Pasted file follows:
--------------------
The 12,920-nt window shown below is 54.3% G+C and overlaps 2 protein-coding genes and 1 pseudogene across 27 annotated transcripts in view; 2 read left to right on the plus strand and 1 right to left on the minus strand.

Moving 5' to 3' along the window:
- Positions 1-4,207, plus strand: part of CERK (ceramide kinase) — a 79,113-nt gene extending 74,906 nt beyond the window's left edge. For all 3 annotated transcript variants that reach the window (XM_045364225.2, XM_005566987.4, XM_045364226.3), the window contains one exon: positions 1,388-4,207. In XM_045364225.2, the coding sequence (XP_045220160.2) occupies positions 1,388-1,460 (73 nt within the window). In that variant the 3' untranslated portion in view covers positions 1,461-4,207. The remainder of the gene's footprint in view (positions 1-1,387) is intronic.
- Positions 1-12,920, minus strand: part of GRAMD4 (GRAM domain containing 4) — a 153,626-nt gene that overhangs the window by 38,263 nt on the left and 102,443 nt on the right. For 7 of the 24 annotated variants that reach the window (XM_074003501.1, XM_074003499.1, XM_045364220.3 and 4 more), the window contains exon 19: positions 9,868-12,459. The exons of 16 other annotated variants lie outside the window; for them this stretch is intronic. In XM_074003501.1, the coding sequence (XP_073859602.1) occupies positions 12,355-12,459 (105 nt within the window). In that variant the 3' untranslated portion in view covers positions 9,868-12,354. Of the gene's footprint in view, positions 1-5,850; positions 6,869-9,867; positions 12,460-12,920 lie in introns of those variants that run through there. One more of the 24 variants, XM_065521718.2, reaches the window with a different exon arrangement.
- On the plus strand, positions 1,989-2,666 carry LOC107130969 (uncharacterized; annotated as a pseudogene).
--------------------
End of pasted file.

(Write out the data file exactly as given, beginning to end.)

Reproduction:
The 12,920-nt window shown below is 54.3% G+C and overlaps 2 protein-coding genes and 1 pseudogene across 27 annotated transcripts in view; 2 read left to right on the plus strand and 1 right to left on the minus strand.

Moving 5' to 3' along the window:
- Positions 1-4,207, plus strand: part of CERK (ceramide kinase) — a 79,113-nt gene extending 74,906 nt beyond the window's left edge. For all 3 annotated transcript variants that reach the window (XM_045364225.2, XM_005566987.4, XM_045364226.3), the window contains one exon: positions 1,388-4,207. In XM_045364225.2, the coding sequence (XP_045220160.2) occupies positions 1,388-1,460 (73 nt within the window). In that variant the 3' untranslated portion in view covers positions 1,461-4,207. The remainder of the gene's footprint in view (positions 1-1,387) is intronic.
- Positions 1-12,920, minus strand: part of GRAMD4 (GRAM domain containing 4) — a 153,626-nt gene that overhangs the window by 38,263 nt on the left and 102,443 nt on the right. For 7 of the 24 annotated variants that reach the window (XM_074003501.1, XM_074003499.1, XM_045364220.3 and 4 more), the window contains exon 19: positions 9,868-12,459. The exons of 16 other annotated variants lie outside the window; for them this stretch is intronic. In XM_074003501.1, the coding sequence (XP_073859602.1) occupies positions 12,355-12,459 (105 nt within the window). In that variant the 3' untranslated portion in view covers positions 9,868-12,354. Of the gene's footprint in view, positions 1-5,850; positions 6,869-9,867; positions 12,460-12,920 lie in introns of those variants that run through there. One more of the 24 variants, XM_065521718.2, reaches the window with a different exon arrangement.
- On the plus strand, positions 1,989-2,666 carry LOC107130969 (uncharacterized; annotated as a pseudogene).